There was a packed house at the Millenium Hotel in Auckland for the Prime Minister's pre-Budget speech to Business NZ today.
Perhaps it was curiosity about what's billed as an historic "well being" Budget?
Perhaps it was the star-power of a PM freshly returned from another successful turn on the world stage?
In what must have been the biggest of these style events for many years, business leaders turned out en mass to hear Jacinda Ardern articulate her vision for the economy.
But while the event was crowded there was still space for an elephant in the room.
Ardern made a point of acknowledging the "elephant in the room" in her first post-election speech to a business crowd.
That elephant was the business confidence surveys, she said in February 2018.
Back then she reassured her audience and committed to working through concerns to build a better relationship.
She seemed genuine and presumably hoped that it would improve.
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But it hasn't.
And so today the gloomy pachyderm sat quietly in the corner, as the PM addressed undeniably important issues such as homelessness and family violence.
"Nobody wants to live in a country where, despite a strong economy, families are homeless, where our environment is being rapidly degraded and people with mental health issues do not receive the support they need, and where we have shocking levels of family violence and child poverty," Ardern told the crowd.
Where the economy, and the current slow down in GDP growth was addressed, the blame was pointed squarely off-shore.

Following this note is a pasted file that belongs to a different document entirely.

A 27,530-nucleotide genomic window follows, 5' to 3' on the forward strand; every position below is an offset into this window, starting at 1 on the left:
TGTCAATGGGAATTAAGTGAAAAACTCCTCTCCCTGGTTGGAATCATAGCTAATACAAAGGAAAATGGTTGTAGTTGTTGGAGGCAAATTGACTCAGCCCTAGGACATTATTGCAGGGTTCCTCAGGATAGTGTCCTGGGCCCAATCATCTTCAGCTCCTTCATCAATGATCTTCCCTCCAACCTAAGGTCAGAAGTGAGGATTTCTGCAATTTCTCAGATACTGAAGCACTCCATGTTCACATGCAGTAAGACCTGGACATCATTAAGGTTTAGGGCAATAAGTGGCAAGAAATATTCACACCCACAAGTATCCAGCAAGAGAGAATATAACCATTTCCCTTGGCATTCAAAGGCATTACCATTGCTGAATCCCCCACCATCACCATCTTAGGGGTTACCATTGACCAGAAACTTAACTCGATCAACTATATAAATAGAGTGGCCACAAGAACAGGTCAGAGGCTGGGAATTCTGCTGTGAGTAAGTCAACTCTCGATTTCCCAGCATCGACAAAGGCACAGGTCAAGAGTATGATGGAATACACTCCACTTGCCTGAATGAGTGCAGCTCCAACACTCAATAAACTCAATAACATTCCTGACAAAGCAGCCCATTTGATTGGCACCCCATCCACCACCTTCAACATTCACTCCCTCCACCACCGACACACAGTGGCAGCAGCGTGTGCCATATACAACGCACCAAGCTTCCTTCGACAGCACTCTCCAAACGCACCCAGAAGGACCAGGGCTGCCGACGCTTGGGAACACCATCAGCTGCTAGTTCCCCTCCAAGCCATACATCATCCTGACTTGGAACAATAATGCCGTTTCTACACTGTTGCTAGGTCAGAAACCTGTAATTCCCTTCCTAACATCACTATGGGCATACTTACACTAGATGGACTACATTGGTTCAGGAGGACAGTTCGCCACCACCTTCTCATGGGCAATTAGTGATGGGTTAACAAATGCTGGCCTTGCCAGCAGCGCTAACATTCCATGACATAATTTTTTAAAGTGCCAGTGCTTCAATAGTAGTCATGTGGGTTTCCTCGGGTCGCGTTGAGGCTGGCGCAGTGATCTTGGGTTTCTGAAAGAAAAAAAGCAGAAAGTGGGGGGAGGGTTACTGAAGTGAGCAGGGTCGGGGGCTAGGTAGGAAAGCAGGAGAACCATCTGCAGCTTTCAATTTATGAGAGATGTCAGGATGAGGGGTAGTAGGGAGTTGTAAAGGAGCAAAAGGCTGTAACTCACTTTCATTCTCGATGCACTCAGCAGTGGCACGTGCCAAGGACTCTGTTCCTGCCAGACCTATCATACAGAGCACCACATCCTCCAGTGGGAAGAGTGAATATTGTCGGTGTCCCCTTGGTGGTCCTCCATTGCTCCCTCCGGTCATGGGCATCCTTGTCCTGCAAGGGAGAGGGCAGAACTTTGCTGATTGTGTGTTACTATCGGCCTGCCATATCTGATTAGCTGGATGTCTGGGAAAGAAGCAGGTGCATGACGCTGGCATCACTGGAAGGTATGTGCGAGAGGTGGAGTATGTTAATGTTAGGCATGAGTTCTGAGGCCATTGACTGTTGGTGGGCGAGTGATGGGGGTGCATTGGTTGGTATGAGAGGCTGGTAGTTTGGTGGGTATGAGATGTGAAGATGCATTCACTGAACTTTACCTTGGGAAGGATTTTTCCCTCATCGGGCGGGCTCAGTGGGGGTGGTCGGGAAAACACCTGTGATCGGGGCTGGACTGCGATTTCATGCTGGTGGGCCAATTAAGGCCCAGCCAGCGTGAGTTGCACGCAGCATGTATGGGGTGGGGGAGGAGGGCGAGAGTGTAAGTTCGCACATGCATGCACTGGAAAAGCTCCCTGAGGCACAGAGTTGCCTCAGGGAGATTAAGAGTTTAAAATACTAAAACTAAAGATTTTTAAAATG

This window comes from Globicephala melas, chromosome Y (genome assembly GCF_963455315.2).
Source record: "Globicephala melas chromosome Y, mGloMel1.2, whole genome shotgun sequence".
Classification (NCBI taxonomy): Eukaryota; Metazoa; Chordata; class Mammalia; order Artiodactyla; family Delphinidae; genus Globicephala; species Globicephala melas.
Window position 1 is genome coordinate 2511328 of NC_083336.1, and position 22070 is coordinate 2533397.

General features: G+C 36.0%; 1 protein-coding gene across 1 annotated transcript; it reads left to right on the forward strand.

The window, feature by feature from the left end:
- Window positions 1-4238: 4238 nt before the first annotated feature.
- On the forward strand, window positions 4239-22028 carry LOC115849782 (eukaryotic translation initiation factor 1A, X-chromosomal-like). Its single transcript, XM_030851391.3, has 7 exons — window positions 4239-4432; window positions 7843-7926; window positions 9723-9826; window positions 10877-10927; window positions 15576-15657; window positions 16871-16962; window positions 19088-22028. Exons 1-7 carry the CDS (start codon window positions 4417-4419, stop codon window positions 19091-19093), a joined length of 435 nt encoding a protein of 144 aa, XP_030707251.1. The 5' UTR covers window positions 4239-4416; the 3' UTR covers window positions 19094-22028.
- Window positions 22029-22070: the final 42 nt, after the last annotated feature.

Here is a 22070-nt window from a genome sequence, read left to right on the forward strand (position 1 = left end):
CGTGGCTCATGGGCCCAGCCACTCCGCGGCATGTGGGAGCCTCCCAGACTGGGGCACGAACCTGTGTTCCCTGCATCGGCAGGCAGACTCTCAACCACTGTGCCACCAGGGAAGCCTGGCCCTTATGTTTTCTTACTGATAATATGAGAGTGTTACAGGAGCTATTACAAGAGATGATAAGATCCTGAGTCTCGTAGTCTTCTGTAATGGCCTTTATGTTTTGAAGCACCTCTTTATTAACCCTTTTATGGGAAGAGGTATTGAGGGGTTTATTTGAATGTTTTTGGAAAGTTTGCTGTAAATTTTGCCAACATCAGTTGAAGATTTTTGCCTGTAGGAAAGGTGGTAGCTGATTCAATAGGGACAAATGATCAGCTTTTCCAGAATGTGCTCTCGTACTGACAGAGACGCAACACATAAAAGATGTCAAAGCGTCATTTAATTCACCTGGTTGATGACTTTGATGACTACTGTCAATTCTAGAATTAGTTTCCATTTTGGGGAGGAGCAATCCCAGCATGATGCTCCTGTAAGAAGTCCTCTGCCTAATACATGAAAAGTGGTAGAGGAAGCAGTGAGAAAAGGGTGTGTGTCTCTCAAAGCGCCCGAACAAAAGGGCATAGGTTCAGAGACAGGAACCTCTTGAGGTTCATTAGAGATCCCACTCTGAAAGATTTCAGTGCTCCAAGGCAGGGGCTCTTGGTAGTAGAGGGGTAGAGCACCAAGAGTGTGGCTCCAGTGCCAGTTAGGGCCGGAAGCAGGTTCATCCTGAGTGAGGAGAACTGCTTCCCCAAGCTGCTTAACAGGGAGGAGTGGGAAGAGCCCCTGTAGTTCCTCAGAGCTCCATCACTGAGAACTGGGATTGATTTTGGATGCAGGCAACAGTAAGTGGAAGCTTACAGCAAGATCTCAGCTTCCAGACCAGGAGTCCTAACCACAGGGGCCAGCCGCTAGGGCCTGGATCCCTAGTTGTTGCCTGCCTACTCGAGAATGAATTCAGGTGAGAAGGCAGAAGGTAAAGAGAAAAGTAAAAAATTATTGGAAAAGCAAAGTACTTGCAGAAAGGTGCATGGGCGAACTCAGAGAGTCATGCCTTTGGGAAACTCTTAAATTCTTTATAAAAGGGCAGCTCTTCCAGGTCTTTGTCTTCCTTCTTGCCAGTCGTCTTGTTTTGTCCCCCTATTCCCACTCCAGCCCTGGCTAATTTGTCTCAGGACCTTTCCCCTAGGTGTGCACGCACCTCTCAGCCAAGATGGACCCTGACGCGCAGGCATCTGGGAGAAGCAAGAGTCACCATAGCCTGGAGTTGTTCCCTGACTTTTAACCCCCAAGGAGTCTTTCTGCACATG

"The tariff war between the US and China has flared up again," she said. "The US economy is also showing signs of slowing. And uncertainty in Europe due in large part to Brexit is ongoing adding further to the global economic headwinds we face."
These things are true but, if the strong export returns and record stock market levels are to be believed, they are yet to have had a significant impact on the local economy.
The slowdown this winter is domestically led and business confidence seems to be a big driver.
There were no pre-Budget announcements today. Business owners looking for specifics and detailed policies addressing immediate skills shortages and transport woes were left disappointed.
This wasn't a speech that aimed at reassure business people, it was a speech that aimed to sell them on a new way of doing things.
It tugged it the heart strings and in doing so controlled the tone of the event.
It also undercut the ability of business people to raise their specific concerns at, what was after-all, their event.
Even the Q&A from the floor suited the PM perfectly.
The first question was from the chief executive of the Mental Health Foundation who asked about plans to address rates of youth depression.
The Prime Minister answered it perfectly.
How do you follow that with a question about profits being squeezed by South Auckland road congestion?
Or the red-tape around getting migrant workers to do your tiling work?
The answer is you can't.
The normally boisterous crowd of employers and executives was silenced so completely that you could hear the elephant's heart beating.
Two further questions followed, one around youth unemployment, the other around health spending. And that was it.
As a warm up for the well being Budget next week the PM hinted at a broad and bold vision for a fairer and more inclusive country.
It may resonate well with the wider public and certainly will with Labour's base.
But while this was a speech for Business NZ it wasn't really a speech for business.
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